Tuesday, March 14, 2006

Labour mobility

Recent newspaper articles about the surge in Maritime labour movements to Alberta and its high paying jobs reminds us of the importance of free movement of labour. Of course, Canadians are entitled and privileged to travel interprovincially to secure employment and to maximize their well being. We would not think of our Dominion in any other way. Certainly, the opportunities for labour to maximize earnings is an important cornerstone of open markets. Economic development is adversely affected by labour shortages. But more importantly, human resources are squandered when they cannot be put to their best use. While some people find it near impossible to pick up roots and look for a better life if their home region denies them that opportunity, we know that the New World was built on the very spirit of self preservation that guided our ancestors to this distant continent. Indeed, immigration is still a driving force of our economy. Inter-provincial labour mobility is an important conduit to economic growth.

This should remind us that such efficiencies are prevented from blossoming completely in North America. The border that separates Canada from the United States (and indeed the U.S. Mexican border that creates such fear in America) prevents individuals from maximizing their capacity to earn income and contribute to a more dynamic North American economy. One of the failings of the market system is that while capital moves relatively freely across borders, people do not. This puts individuals without capital at a disadvantage. Surely labour should be free to move to its best advantage. The U.S. - Canada border forces most human capital to take up opportunities that may be secondary in advantage - taking people even farther from their native regions than would be the case in a borderless North America. Would not an unemployed/underemployed native of Halifax prefer to relocate in Boston than in Toronto? The political boundaries give individuals poor choices sometimes. The result is often continued unemployment/underemployment. For others, it is a life far from where they were raised.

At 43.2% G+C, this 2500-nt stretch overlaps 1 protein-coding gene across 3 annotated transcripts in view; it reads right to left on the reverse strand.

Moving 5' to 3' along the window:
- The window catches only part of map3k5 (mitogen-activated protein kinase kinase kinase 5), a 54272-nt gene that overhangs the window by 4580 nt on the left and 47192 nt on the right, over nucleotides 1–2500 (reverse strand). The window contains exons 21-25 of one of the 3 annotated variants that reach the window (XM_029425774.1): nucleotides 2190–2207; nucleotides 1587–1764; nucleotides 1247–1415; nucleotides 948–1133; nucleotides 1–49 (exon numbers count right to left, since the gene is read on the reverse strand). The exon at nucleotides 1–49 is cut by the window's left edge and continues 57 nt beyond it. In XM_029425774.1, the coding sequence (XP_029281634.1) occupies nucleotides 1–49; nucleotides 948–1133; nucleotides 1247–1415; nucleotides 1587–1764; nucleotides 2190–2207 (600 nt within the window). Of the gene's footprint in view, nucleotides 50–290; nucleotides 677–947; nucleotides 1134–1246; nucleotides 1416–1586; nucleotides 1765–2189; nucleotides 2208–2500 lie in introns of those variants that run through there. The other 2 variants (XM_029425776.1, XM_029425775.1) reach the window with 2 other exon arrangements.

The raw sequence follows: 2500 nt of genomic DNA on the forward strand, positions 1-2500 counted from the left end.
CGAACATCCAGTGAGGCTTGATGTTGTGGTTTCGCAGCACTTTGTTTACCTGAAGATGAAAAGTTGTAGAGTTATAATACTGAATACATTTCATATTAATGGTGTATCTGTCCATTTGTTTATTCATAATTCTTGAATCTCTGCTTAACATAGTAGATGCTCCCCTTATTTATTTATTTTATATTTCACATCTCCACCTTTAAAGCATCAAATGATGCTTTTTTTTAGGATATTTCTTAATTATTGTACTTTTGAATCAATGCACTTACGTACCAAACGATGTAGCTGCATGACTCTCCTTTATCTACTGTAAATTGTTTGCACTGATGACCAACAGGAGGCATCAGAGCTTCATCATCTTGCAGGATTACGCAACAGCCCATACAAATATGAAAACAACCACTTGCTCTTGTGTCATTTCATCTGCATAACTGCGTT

On a personal level, I know this well. I am celebrating my 20th anniversary of arriving in Toronto this month. When I first made the long trip from the prairies to begin a career in Canada's financial heartland I knew that Toronto was the place for a Canadian to find work in the financial services industry. And yet, my western roots were pure. I had never been east of Winnipeg previously. Indeed, my urban experiences were largely American as a young person. Cities like San Francisco and Los Angeles seemed to have more of a geographic affinity to my prairie homeland than Ontario's capital. I might well have made my way west to other financial centers, if only to be closer to my family. Instead I am in Ontario. It is a wonderful place, this place I call home now. But sometimes I wonder...

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